Some Chinese people also think the NBA controversy is out of proportion - SupChina
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Some Chinese people also think the NBA controversy is out of proportion

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Photo credit: SupChina illustration

The NBA-China controversy continued throughout last week and over the weekend. Here’s a quick update:

  • Basketball superstar LeBron James was condemned as a bootlicker by the sports press and on social media after he criticized Daryl Morey — the Houston Rockets general manager whose tweet set off the firestorm — for not being “educated on the situation at hand.”
  • Tencent canceled the streaming of ESPN’s Woj in the House show, after the host was found to have “liked” the tweet by Morey.
  • The anti-Morey tweet storm appears to have been a Chinese state-coordinated campaign, according to a Wall Street Journal analysis.
  • NBA commissioner Adam Silver said, of Morey, “We were being asked to fire him by the Chinese government.” Beijing responded furiously, with the Foreign Ministry asserting, “Silver has fabricated lies out of nothing and has sought to paint China as unforgiving.”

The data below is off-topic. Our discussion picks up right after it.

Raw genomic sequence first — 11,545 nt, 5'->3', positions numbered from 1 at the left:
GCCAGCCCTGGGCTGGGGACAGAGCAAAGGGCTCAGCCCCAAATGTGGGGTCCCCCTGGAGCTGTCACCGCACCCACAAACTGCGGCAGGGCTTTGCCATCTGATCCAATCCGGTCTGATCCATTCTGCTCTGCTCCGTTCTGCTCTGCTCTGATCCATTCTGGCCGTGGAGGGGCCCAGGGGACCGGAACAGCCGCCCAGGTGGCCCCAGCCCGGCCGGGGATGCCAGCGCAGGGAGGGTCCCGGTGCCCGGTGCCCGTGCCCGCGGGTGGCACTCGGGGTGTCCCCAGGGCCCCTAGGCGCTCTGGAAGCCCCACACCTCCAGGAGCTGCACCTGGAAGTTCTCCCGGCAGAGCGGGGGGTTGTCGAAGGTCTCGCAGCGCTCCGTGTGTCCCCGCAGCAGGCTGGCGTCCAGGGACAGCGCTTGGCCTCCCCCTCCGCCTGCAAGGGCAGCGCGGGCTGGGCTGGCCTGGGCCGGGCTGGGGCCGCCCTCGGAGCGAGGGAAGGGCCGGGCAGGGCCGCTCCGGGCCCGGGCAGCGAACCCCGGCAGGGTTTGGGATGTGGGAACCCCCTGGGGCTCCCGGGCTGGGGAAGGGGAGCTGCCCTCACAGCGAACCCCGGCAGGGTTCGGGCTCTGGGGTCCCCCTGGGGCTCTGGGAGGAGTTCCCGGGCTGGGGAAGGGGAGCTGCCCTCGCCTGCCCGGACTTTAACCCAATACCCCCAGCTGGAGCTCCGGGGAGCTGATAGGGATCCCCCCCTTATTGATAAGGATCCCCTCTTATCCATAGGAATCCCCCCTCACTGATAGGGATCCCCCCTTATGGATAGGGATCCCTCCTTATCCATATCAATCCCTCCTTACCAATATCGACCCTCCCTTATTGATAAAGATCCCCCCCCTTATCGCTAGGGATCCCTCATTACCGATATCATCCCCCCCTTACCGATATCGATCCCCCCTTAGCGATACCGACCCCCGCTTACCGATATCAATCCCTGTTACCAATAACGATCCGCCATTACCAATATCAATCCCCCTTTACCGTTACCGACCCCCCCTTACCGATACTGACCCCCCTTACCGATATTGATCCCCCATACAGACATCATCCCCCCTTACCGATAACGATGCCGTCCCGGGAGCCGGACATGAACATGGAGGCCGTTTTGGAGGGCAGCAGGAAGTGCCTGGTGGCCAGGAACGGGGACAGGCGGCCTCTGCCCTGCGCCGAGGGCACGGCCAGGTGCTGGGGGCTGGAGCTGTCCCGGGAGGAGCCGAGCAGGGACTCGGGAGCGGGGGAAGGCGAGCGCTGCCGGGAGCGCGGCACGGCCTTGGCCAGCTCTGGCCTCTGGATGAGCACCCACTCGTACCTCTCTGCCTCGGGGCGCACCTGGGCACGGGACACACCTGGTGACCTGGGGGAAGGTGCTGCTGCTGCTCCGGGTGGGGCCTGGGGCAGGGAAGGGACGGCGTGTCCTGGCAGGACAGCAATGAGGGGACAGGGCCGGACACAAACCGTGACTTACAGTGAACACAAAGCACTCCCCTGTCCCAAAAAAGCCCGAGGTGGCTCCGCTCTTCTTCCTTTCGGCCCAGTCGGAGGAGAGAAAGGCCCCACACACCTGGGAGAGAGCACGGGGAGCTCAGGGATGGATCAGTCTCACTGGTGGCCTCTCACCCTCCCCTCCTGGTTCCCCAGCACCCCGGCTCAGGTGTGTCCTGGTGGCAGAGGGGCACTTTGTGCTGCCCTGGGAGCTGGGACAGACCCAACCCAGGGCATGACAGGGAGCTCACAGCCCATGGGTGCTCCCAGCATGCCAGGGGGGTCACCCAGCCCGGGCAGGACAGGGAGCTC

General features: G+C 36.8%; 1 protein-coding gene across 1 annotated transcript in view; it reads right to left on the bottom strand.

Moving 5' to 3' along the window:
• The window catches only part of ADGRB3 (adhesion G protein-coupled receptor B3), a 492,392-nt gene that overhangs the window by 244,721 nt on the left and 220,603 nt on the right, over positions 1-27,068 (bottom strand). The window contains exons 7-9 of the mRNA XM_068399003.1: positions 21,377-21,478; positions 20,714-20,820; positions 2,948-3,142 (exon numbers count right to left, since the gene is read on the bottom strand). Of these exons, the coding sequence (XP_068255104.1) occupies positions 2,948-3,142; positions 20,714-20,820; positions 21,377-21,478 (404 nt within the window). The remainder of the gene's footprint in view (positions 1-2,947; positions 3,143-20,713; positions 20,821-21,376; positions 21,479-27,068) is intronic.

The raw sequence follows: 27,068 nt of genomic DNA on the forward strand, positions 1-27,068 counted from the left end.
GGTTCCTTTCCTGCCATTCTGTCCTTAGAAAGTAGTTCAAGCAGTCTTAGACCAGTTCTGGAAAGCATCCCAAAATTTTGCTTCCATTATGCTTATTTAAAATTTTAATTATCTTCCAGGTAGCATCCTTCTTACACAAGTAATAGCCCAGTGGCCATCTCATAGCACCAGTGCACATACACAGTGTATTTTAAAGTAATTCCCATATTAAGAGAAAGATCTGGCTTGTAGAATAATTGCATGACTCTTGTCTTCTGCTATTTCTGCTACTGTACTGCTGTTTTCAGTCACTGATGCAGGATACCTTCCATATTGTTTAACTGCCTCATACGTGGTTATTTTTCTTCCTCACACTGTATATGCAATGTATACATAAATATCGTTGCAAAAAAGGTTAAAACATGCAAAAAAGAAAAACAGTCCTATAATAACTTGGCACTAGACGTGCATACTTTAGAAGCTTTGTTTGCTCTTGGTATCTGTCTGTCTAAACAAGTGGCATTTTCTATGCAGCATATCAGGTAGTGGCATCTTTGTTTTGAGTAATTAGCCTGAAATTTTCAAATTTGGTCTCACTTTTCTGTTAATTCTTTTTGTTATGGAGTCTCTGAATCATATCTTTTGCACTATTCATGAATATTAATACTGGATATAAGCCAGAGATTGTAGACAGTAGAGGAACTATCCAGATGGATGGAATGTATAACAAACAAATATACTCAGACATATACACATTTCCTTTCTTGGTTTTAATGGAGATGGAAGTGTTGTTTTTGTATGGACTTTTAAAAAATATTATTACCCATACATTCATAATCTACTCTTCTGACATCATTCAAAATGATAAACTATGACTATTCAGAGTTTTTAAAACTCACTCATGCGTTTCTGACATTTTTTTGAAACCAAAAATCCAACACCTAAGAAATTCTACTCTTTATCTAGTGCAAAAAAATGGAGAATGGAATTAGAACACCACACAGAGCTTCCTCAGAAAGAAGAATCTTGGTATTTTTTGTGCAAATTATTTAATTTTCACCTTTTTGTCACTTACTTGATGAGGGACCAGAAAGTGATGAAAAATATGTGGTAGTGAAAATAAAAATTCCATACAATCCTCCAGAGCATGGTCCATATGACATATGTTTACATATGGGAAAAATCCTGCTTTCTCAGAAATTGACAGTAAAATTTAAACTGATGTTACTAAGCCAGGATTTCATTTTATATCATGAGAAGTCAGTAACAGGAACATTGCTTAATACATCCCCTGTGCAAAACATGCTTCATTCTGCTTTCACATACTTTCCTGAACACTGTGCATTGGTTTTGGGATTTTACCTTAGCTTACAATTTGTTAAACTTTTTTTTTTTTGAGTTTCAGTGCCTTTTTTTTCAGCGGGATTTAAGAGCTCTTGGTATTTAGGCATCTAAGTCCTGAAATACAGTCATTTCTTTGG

With the controversy becoming so hot, it can be easy to forget that, when it comes down to it, most Chinese people genuinely love NBA basketball. As many as 800 million people in China watched NBA games last season, and those who would happily follow the government to the extreme of actually banning the NBA are probably a minority.

So it’s worth reading this essay to understand a view in China that is contrarian to the government narrative — and unsurprisingly, also censored. It’s called “The NBA incident has the entire nation acting crazy,” and Pieter Velghe and Jordan Schneider have translated it in full for SupChina. An excerpt:

Looking at [Morey’s] words, I don’t see any intent to support “Hong Kong independence” and divide China. What he expresses is: Fight for freedom, stand together with Hong Kong. Even if he clearly says he supports the protesters, independence is not one of their five demands.

That Morey’s remark provoked such a strong reaction is really quite puzzling. He said he “stands with Hong Kong”; is Hong Kong not part of China? Why is it that, by standing with Hong Kong, we become so angry? Could it be that we subconsciously already look at Hong Kong as an enemy? If that’s the case, then who really is the separatist?

The other sentence, “fight for freedom,” has also attracted a lot of controversy. You have to know that freedom is written into the core socialist values of our country…

…it is perfectly reasonable for us to ask Morey to resign, because his words represent himself. But to totally boycott a club or the NBA as a whole because of Morey is logically untenable.

Learn more: The NBA’s operations in China, explained.

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